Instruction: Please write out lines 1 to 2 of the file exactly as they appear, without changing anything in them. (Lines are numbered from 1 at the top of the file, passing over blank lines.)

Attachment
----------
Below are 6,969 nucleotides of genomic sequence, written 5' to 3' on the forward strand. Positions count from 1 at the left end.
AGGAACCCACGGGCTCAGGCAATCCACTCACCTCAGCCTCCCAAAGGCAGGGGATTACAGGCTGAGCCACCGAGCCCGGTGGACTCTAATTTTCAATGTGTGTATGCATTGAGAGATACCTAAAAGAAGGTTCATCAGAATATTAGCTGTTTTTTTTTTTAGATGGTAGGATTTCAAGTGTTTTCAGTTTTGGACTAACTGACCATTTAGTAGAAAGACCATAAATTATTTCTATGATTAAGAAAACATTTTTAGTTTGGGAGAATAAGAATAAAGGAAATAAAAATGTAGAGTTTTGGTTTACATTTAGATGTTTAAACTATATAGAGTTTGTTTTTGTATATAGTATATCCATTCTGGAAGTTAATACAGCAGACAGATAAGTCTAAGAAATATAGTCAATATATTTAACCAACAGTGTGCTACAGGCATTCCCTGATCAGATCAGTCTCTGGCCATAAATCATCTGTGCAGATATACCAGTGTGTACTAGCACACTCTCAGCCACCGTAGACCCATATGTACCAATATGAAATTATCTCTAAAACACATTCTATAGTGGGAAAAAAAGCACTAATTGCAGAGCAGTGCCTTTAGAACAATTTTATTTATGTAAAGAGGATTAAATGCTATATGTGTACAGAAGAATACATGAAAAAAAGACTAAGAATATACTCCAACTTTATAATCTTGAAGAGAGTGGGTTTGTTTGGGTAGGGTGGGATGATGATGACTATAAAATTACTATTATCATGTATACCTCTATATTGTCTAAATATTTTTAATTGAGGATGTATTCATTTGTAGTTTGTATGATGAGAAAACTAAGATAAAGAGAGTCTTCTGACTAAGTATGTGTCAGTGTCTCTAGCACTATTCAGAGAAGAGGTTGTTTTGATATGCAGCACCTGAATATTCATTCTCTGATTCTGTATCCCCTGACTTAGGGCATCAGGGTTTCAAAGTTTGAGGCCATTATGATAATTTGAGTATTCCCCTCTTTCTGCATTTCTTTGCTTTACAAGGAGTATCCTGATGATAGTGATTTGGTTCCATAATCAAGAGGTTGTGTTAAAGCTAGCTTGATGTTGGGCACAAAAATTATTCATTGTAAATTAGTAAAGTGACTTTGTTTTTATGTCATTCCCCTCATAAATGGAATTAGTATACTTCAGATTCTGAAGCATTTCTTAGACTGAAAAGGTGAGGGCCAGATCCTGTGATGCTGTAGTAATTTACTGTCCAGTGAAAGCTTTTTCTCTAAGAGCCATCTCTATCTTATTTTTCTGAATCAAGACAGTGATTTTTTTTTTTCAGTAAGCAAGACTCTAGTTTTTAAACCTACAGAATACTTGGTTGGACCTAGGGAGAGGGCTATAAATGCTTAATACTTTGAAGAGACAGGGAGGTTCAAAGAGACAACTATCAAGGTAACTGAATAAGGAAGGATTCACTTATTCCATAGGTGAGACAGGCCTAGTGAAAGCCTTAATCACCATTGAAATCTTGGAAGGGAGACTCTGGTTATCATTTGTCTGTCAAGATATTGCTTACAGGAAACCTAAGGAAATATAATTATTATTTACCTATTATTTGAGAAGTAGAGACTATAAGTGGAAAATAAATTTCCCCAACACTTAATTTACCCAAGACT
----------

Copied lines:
Below are 6,969 nucleotides of genomic sequence, written 5' to 3' on the forward strand. Positions count from 1 at the left end.
AGGAACCCACGGGCTCAGGCAATCCACTCACCTCAGCCTCCCAAAGGCAGGGGATTACAGGCTGAGCCACCGAGCCCGGTGGACTCTAATTTTCAATGTGTGTATGCATTGAGAGATACCTAAAAGAAGGTTCATCAGAATATTAGCTGTTTTTTTTTTTAGATGGTAGGATTTCAAGTGTTTTCAGTTTTGGACTAACTGACCATTTAGTAGAAAGACCATAAATTATTTCTATGATTAAGAAAACATTTTTAGTTTGGGAGAATAAGAATAAAGGAAATAAAAATGTAGAGTTTTGGTTTACATTTAGATGTTTAAACTATATAGAGTTTGTTTTTGTATATAGTATATCCATTCTGGAAGTTAATACAGCAGACAGATAAGTCTAAGAAATATAGTCAATATATTTAACCAACAGTGTGCTACAGGCATTCCCTGATCAGATCAGTCTCTGGCCATAAATCATCTGTGCAGATATACCAGTGTGTACTAGCACACTCTCAGCCACCGTAGACCCATATGTACCAATATGAAATTATCTCTAAAACACATTCTATAGTGGGAAAAAAAGCACTAATTGCAGAGCAGTGCCTTTAGAACAATTTTATTTATGTAAAGAGGATTAAATGCTATATGTGTACAGAAGAATACATGAAAAAAAGACTAAGAATATACTCCAACTTTATAATCTTGAAGAGAGTGGGTTTGTTTGGGTAGGGTGGGATGATGATGACTATAAAATTACTATTATCATGTATACCTCTATATTGTCTAAATATTTTTAATTGAGGATGTATTCATTTGTAGTTTGTATGATGAGAAAACTAAGATAAAGAGAGTCTTCTGACTAAGTATGTGTCAGTGTCTCTAGCACTATTCAGAGAAGAGGTTGTTTTGATATGCAGCACCTGAATATTCATTCTCTGATTCTGTATCCCCTGACTTAGGGCATCAGGGTTTCAAAGTTTGAGGCCATTATGATAATTTGAGTATTCCCCTCTTTCTGCATTTCTTTGCTTTACAAGGAGTATCCTGATGATAGTGATTTGGTTCCATAATCAAGAGGTTGTGTTAAAGCTAGCTTGATGTTGGGCACAAAAATTATTCATTGTAAATTAGTAAAGTGACTTTGTTTTTATGTCATTCCCCTCATAAATGGAATTAGTATACTTCAGATTCTGAAGCATTTCTTAGACTGAAAAGGTGAGGGCCAGATCCTGTGATGCTGTAGTAATTTACTGTCCAGTGAAAGCTTTTTCTCTAAGAGCCATCTCTATCTTATTTTTCTGAATCAAGACAGTGATTTTTTTTTTTCAGTAAGCAAGACTCTAGTTTTTAAACCTACAGAATACTTGGTTGGACCTAGGGAGAGGGCTATAAATGCTTAATACTTTGAAGAGACAGGGAGGTTCAAAGAGACAACTATCAAGGTAACTGAATAAGGAAGGATTCACTTATTCCATAGGTGAGACAGGCCTAGTGAAAGCCTTAATCACCATTGAAATCTTGGAAGGGAGACTCTGGTTATCATTTGTCTGTCAAGATATTGCTTACAGGAAACCTAAGGAAATATAATTATTATTTACCTATTATTTGAGAAGTAGAGACTATAAGTGGAAAATAAATTTCCCCAACACTTAATTTACCCAAGACT